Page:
The Federal Information Technology Acquisition Reform Act (FITARA) is two years old, and it still has yet to reach its full potential, a meeting this week found. But there are positive signs. 

Among other things, FITARA aims to cut the number of data centers that have been springing up willy-nilly, and push agencies to consider the cloud and consolidation, but it’s an uphill struggle. “We cannot effectively implement FITARA unless we have a real discussion about what the issues are,” said  Dave Powner, director of IT Issues at the Government Accountability Office, at the FITARA Forum on 30 March, according to a report by the event organizer MeriTalk.

antonio del pollaiolo   ercole e l'idra e ercole e anteo   google art project lead
Antonio del Pollaiolo, Hercules and the Hydra – Antonio del Pollaiolo / Google Art Project

Die, data centers, die!

The Federal Government has had a consolidation initiative since 2010. It’s had mixed results, but the initiative has just had an upgrade, and meanwhile, a new Act has passed requiring more efficient data centers - and setting up a scheme to monitor the results.

Six years ago, President Obama ordered agencies to close and consolidate government data centers, under the Federal Data Center Consolidation Initiative (FDCCI), which initially planned to shut down 1,200 facilities and save the government between $5bn and $8bn annually.

For most of its lifetime, the FDCCI has faced criticism for mandating a process which is happening inevitably in the public sector, and for failing even at what should therefore have been an easy task. No one seemed to know how many data centers Federal agencies had: every time people looked they found more.

In 2011, the United States’ CIO Vivek Kundra said that by 2015 the federal government needed close 40 percent of its facilities, which Kundra reckoned amounted to closing 800 data centers. By 2014, the initiative had found and closed a whopping 3000 data centers, but a horde more had been found, so there were still nearly 12,000 left. It was like the mythical hydra: for every head Hercules cut off, more took its place.

No one seemed to know how many data centers Federal agencies had: every time people looked they found more.

This year, things are apparently looking better. The FDCCI got some teeth in 2014 when it was backed by the Federal Information Technology Acquisition Reform Act (FITARA), and this year in 2016, the initiative has had a reboot.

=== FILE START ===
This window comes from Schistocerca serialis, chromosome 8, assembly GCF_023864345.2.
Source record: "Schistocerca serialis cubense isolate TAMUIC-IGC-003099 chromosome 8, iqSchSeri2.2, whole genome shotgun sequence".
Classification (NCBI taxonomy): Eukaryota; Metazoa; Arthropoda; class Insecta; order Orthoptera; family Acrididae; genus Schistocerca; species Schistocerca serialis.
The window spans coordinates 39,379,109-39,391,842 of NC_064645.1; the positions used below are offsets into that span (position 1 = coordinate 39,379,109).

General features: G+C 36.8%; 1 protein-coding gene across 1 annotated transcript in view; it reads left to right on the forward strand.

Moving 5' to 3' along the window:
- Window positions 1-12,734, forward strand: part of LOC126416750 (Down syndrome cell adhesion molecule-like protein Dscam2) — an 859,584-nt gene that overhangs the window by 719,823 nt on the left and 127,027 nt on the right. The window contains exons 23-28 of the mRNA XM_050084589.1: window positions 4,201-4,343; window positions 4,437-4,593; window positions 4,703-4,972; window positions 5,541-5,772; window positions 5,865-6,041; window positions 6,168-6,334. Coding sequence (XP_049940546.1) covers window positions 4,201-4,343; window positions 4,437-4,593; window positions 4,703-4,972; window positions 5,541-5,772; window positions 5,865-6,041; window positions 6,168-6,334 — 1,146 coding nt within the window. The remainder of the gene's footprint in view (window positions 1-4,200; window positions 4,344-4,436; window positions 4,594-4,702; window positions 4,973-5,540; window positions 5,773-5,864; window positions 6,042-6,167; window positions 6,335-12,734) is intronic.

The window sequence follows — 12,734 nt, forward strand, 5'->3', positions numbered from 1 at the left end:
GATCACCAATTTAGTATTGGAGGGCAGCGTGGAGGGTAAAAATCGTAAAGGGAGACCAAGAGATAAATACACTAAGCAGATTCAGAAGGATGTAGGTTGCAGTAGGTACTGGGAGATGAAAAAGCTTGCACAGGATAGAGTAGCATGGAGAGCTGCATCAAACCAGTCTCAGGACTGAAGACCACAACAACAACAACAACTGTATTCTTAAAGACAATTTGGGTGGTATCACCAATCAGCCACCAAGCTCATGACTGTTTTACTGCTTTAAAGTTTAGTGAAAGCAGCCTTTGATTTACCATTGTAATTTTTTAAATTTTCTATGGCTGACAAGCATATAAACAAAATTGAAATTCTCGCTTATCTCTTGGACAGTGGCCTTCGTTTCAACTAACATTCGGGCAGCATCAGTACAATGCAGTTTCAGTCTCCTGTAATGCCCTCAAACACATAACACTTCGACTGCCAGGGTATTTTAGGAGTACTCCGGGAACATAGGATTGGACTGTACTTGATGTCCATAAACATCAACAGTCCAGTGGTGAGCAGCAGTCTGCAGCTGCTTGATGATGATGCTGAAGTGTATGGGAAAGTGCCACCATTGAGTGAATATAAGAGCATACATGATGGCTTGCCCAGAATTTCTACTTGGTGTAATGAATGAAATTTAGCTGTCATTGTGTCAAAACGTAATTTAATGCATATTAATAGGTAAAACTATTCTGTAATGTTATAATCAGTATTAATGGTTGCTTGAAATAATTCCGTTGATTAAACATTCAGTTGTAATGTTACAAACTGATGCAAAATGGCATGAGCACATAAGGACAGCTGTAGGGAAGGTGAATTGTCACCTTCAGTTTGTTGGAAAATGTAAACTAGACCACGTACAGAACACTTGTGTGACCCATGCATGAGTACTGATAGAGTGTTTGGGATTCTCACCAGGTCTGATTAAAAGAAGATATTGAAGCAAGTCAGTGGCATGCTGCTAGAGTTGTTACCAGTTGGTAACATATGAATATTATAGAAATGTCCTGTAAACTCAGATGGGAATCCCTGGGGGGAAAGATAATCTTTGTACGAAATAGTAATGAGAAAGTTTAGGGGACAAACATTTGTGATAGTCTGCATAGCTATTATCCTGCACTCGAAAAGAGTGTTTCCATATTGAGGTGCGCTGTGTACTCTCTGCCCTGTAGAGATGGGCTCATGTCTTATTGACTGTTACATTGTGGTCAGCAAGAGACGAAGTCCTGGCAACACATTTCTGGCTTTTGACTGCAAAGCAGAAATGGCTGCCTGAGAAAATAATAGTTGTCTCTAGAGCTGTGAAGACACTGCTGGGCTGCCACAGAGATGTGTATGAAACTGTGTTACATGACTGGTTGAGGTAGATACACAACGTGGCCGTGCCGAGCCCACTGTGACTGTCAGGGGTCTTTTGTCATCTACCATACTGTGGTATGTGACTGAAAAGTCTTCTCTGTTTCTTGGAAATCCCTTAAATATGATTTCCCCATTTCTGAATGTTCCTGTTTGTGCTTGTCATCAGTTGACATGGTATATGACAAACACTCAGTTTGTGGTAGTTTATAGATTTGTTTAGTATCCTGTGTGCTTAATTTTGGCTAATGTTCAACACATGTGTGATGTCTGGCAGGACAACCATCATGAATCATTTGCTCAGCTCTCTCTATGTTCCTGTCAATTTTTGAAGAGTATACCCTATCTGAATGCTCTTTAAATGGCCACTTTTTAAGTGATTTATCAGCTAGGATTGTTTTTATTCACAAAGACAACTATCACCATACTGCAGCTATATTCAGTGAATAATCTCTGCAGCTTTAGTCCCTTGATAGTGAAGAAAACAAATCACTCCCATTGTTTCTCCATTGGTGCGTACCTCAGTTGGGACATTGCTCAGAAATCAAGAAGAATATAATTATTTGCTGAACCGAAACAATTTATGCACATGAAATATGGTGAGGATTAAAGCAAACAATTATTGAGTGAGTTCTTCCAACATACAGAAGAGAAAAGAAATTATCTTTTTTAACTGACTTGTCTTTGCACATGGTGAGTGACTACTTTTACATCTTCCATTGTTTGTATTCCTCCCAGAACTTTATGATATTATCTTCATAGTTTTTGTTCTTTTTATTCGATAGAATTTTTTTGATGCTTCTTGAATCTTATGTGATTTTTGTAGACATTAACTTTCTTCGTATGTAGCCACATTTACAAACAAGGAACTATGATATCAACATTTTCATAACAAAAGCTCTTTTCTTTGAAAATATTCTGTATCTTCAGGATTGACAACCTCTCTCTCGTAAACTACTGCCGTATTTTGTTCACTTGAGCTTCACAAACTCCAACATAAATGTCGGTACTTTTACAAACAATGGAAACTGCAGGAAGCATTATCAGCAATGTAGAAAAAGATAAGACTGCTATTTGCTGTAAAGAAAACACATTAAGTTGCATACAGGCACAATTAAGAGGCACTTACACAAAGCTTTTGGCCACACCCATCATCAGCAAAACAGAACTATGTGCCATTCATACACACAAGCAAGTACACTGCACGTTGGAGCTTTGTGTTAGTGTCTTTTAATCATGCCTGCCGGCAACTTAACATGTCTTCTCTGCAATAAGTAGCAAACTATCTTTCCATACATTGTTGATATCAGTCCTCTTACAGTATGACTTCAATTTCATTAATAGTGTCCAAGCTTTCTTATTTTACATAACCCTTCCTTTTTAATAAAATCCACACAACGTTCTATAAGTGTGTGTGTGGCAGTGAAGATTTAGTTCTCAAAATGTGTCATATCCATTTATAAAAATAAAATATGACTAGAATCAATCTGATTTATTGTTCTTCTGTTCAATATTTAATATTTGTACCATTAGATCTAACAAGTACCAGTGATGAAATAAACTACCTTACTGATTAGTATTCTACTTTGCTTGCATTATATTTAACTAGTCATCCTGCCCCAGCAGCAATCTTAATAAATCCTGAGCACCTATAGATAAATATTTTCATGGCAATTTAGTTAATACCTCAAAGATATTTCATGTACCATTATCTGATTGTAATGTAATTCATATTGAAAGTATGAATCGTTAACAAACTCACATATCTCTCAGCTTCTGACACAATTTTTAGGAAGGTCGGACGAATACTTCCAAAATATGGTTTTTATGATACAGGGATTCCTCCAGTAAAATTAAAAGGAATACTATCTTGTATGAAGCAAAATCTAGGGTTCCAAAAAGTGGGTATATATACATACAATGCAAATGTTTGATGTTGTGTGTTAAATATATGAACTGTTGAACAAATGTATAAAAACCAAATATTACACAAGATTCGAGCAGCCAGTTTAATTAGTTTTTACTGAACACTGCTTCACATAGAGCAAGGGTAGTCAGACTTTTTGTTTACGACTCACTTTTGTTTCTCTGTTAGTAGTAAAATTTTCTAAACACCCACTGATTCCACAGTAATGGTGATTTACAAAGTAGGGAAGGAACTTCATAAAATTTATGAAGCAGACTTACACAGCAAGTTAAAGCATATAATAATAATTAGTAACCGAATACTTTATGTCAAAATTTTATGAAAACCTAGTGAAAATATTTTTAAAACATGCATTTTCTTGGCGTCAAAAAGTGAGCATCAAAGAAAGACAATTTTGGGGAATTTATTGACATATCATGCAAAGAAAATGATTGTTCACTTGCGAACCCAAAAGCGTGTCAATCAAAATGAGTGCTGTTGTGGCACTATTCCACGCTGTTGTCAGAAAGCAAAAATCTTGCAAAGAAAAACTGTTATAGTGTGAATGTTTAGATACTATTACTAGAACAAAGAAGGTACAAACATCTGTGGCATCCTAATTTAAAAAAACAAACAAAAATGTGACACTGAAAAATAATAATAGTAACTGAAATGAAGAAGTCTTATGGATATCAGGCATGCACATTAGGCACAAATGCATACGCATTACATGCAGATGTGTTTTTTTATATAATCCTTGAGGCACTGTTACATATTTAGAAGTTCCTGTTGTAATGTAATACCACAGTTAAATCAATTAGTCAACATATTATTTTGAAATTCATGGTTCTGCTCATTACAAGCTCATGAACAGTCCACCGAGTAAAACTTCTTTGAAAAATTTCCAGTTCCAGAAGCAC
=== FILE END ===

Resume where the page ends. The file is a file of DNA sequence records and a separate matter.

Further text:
A memo from the President’s Office of Management and Budget (OMB) replaces the original definitions of the FDCCI and renames it the Data Center Optimization Initiative (DCOI). This is more than just a rebranding: it sets out a major change in direction.

FDCCI aimed to consolidate data centers into smaller and better-utilized facilities run by the government. DCOI recognizes the role of the cloud, talks of transitioning to cloud services, and backs this up with a freeze on any new data centers for the next six months. Any exceptions have to be authorized by the current US CIO, Tony Scott, whose previous role as CIO at VMware ought to give him the expertise and authority to enforce the rule.

In other words, it’s a tougher regime.

And as if that weren’t enough, we’ve just seen the arrival of another prong in the attack: the Energy Efficient Government Technology Act, which aims to improve government energy usage, and includes amendments to the 2007 Energy Independence and Security Act relevant to data centers.

The new act demands that data centers be made more efficient - and it also mentions using the cloud instead.

And amongst its recommendations is a proposal for a watchdogs to keep agencies honest: each agency should have its data centers evaluated ever four years by a certified Data Center Energy Practitioner.

That could address one of the problems Powner cited at the FITARA Forum: he mentioned a shortage of CIOs with enough knowledge and confidence to stand up to CFOs. “CIOs are being pressured to sign off on FITARA plans they don’t agree with,” Powner said. “Fixing the CIO authorities will take some time.”

A version of this article appeared on Green Data Center News